Tuesday, September 14, 2010

Change - or more of the same?

Boyes writes of current administration tax policy as an example of the expansion of the state in society. Over the weekend I listened again to Vernon Smith on EconTalk discussing Rationality in Economics. Smith described the familiar dichotomy between two views or perspectives of the world - he calls these constructivism and ecological rationality. I tend to prefer Bill Easterly's description of planners v searchers but the analysis of perspective is, I think very important. As Sowell points out in A Conflict of Vision, underlying these 2 perspectives is a different set of assumptions about the world. Constructivists and planners have an unconstrained view of the world - that is with proper planning and thinking they can solve problems. Ecologial rationalists or searchers have a constrained vision of the world, that is they recognize scarcity.

Clearly these are fundamentally opposing views of the world and, as Vernon Smith points out, lead to radically different views of the state, individuals, freedom and responsibility.

Near the end of the podcast with Russ Roberts the following took place *(these are Roberts' notes)

Long trend in Western Civilization, especially among the intellectual elite, to argue that commercial activity is degrading, bad for the soul.

Are markets, or even the study of economics, degrading?

Do they destroy virtue?

Commercial enterprise in the human career has been just as important and valuable as the art and poetry enterprises. All reflect who we are and what we are as humans. Commercial enterprise is an engine of wealth creation that enables people to do art and music and all these intellectual activities. All remarkable examples of human ingenuity. Can't take one part away and say humans are better off.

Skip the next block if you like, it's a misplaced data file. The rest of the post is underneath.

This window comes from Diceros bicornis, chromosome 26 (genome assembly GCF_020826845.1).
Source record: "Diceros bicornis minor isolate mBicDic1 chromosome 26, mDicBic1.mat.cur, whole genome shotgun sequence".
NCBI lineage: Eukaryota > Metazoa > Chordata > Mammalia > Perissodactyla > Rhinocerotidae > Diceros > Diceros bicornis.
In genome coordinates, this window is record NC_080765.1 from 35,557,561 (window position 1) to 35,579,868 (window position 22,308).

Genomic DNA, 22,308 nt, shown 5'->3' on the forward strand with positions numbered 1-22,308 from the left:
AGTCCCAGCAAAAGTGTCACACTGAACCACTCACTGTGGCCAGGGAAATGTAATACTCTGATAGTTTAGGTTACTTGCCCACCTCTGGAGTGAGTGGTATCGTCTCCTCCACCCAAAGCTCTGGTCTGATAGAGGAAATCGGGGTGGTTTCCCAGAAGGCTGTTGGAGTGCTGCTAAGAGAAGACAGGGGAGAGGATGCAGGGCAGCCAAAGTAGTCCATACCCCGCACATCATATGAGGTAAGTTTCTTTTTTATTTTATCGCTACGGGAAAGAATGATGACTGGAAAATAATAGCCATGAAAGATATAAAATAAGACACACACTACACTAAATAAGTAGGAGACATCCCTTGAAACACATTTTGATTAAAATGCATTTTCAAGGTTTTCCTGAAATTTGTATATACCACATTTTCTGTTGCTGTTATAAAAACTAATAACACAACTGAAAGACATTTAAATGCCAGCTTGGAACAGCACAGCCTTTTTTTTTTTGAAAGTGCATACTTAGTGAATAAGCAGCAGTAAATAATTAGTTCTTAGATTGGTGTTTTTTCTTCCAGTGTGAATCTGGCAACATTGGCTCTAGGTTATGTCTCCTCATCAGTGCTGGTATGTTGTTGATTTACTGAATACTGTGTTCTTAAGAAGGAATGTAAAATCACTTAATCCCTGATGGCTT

Vernon Smith ends with, what is for me the most powerful argument in favor of ecological rationality, searching, emergent evolution or spontaneous order - freedom and liberty. Smith says it is this liberty and freedom that is the precious and essential ingredient in the human condition. As Boyes and I have observed, there is a tension or threat to this freedom from expansion of the state. Tax policy, regulation, and elite propoganda notwithstanding we see a greater threat to our freedoms from what Bob Higgs calls regime uncertainty. In yesterday's blog I referenced his recent comments about the threat posed by constructivists, planners, statists and the elite.

I am becoming convinced that it is this regime uncertainty that poses the greatest challenge to those who see liberty as the ultimate value.

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